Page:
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May 9, 2022

RBC spending $200M to keep workers in tight labour market

Value opportunity has risen in Canadian banks and they should outperform: Sionna Investment Managers


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Royal Bank of Canada is spending more than $200 million (US$155 million) on pay increases, boosted retirement benefits and other incentives to retain employees amid stiff competition for workers.

The Toronto-based bank is raising base salaries in the four lowest levels of its pay scale, accounting for almost half of its workforce, by 3 per cent starting July 1 to “address the market pressures and the rising cost of living,” Chief Executive Officer David McKay said in a memo to employees Monday.

“We are committed to continuing to be a leading employer of choice -- one that supports your unique life and career goals, in addition to being an inclusive culture and a great place to work,” McKay said in the memo.

Royal Bank, which has almost 90,000 employees globally, is trying to retain talent as Canada’s labor market remains tight, with the unemployment rate dropping to a record low in April. McKay has said that the demand for top talent, especially workers with math and coding skills, is among his top concerns for the bank this year.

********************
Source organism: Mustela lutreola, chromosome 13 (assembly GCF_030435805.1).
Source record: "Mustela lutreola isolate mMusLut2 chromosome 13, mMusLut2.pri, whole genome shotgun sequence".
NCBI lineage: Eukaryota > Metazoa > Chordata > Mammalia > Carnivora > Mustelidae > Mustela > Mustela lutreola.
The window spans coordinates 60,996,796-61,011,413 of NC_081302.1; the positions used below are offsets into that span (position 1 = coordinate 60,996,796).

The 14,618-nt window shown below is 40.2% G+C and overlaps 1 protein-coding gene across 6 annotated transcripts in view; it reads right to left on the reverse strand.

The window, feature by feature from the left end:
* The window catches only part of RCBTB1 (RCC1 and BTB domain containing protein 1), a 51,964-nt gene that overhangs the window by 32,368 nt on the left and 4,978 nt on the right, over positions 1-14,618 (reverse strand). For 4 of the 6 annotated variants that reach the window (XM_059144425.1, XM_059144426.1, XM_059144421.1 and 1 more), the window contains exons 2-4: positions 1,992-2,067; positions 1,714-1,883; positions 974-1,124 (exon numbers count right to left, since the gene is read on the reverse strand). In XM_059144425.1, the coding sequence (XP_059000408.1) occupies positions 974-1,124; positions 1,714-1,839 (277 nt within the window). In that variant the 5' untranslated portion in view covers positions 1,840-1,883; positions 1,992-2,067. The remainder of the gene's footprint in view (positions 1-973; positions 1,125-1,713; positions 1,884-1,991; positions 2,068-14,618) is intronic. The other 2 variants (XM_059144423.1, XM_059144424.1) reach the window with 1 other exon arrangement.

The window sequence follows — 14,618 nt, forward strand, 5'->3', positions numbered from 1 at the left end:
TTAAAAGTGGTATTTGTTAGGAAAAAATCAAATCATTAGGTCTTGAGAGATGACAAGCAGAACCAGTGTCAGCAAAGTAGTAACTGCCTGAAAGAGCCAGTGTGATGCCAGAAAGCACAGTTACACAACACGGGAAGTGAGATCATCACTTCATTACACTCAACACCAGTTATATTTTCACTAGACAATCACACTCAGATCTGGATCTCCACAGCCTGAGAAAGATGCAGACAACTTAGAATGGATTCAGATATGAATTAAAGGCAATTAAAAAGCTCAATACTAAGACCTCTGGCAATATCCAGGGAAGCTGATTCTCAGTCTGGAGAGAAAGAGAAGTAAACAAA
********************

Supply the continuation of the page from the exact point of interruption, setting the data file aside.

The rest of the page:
In addition to the midyear raises, McKay told employees that Royal Bank will consider the “unique market forces” when setting base salary pools at the end of the year. The firm also is increasing employer contributions to the Canadian Defined Contribution Pension plan over two years, starting in January 2023. The lender is enhancing its benefits in Canada for fertility, surrogacy and adoption services starting in July, and said it will explore similar offerings in other regions.

Royal Bank also is starting a paid sabbatical program for employees globally “who reach key service milestone anniversaries” with the firm, McKay said.

Shares of Royal Bank, Canada’s largest lender by market value, fell 0.6 per cent to $128.80 at 9:58 a.m. in Toronto, amid broader market declines. The stock is down 4.1 per cent this year, compared with a 5.1 per cent drop for the S&P/TSX Commercial Banks Index.